The event won't be open to the public and will be restricted to selected guests and media who regularly cover the team. | The chemistry was right for Lakers owner
Buss, 80, died at 5:55 a.m. Monday at Cedars-Sinai Medical Center after battling an unspecified form of cancer for the past 18 months. Buss family spokesman Bob Steiner said the cancer affected his kidneys.
Steiner had also indicated at a press briefing Monday that the Lakers plan to honor him at some point when they play Wednesday against the Boston Celtics at Staples Center.
Before his recent health issues, Buss was still involved in the decision-making processes for the Lakers.
He was strongly in favor of the Lakers hiring Mike D'Antoni in hopes of restoring "Showtime" featuring fast-paced basketball. He also met Dwight Howard and Steve Nash this offseason shortly after the Lakers acquired them.
Buss had owned the Lakers since 1979, when he purchased the team along with the Forum, the NHL's Kings and a 13,000-acre ranch in Kern County for $67 million from Jack Kent Cooke. Since then, the Lakers have become one of the sport's top franchises, winning 10 of their 16 NBA championships under Buss' watch. That's only one shy of the Lakers' rival, the Boston Celtics.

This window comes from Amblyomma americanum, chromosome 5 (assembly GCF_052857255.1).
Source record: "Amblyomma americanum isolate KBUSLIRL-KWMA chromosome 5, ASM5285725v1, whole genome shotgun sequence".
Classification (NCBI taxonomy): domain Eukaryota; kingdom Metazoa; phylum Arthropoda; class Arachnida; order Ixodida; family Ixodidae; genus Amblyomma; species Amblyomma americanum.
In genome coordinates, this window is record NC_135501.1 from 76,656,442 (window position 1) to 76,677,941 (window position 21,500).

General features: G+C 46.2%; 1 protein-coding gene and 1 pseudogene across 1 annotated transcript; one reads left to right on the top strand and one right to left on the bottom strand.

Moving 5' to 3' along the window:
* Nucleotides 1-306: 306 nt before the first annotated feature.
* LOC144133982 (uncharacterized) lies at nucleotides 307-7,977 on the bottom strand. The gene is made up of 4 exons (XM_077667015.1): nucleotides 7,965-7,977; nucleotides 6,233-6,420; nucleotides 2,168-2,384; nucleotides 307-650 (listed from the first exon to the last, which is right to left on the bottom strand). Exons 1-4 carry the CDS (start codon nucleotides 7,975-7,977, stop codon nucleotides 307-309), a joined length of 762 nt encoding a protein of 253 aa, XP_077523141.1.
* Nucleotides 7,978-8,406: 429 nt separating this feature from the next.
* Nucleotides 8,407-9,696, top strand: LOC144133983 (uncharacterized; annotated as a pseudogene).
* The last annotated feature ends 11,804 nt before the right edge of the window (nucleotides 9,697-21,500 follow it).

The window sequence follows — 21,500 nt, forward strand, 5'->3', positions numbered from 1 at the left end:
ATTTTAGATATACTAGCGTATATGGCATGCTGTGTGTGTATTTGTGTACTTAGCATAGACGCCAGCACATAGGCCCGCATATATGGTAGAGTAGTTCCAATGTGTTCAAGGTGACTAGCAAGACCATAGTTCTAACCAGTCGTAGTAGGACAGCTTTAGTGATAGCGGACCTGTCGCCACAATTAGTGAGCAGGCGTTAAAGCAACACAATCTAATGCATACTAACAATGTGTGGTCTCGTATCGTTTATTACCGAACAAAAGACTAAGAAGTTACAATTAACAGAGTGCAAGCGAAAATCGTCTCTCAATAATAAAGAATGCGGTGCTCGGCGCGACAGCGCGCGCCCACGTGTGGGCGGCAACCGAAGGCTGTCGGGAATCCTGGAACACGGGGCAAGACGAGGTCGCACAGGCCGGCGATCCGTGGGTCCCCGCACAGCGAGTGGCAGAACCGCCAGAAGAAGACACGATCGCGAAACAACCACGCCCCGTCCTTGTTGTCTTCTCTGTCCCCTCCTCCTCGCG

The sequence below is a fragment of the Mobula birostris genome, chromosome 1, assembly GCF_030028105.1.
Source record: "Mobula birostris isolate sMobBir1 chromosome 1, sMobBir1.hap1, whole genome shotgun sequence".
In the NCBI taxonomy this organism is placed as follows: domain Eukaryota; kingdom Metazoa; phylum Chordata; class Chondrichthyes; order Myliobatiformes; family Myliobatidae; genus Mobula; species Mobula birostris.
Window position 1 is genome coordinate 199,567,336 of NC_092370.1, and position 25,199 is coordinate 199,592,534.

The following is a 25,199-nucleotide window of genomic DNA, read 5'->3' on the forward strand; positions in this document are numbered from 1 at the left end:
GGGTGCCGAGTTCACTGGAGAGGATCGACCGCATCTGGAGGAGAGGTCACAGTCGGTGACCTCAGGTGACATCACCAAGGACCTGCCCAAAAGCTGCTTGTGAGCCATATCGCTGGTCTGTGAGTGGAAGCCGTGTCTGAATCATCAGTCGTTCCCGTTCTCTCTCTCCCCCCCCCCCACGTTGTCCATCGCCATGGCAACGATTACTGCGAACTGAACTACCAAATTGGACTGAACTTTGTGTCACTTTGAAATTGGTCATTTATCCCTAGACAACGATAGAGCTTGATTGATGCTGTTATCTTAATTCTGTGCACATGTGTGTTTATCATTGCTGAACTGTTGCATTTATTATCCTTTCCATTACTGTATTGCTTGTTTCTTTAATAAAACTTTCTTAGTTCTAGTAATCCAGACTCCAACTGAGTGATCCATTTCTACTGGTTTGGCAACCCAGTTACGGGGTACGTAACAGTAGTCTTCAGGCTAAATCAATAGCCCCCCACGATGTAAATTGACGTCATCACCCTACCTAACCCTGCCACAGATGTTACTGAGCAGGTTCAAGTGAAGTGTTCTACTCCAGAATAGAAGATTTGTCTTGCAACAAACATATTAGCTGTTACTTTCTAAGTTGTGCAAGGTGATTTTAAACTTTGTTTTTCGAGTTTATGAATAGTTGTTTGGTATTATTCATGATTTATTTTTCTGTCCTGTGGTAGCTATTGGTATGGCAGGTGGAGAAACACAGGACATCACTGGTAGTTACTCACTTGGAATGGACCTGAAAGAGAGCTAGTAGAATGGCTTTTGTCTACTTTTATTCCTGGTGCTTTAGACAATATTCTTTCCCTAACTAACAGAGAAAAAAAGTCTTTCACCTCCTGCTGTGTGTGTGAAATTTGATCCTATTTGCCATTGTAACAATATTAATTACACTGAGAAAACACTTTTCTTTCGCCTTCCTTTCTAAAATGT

The Lakers were recently listed by Forbes Magazine as the second-most valuable team in the NBA at $1 billion, trailing the New York Knicks. Part of that value has increased because of a lucrative 20-year deal with Time Warner Cable SportsNet.
In lieu of flowers, the family has requested donations be made to the Lakers Youth Foundation at www.nba.com/lakers/community/foundation.html or to a charity of the donor's choice.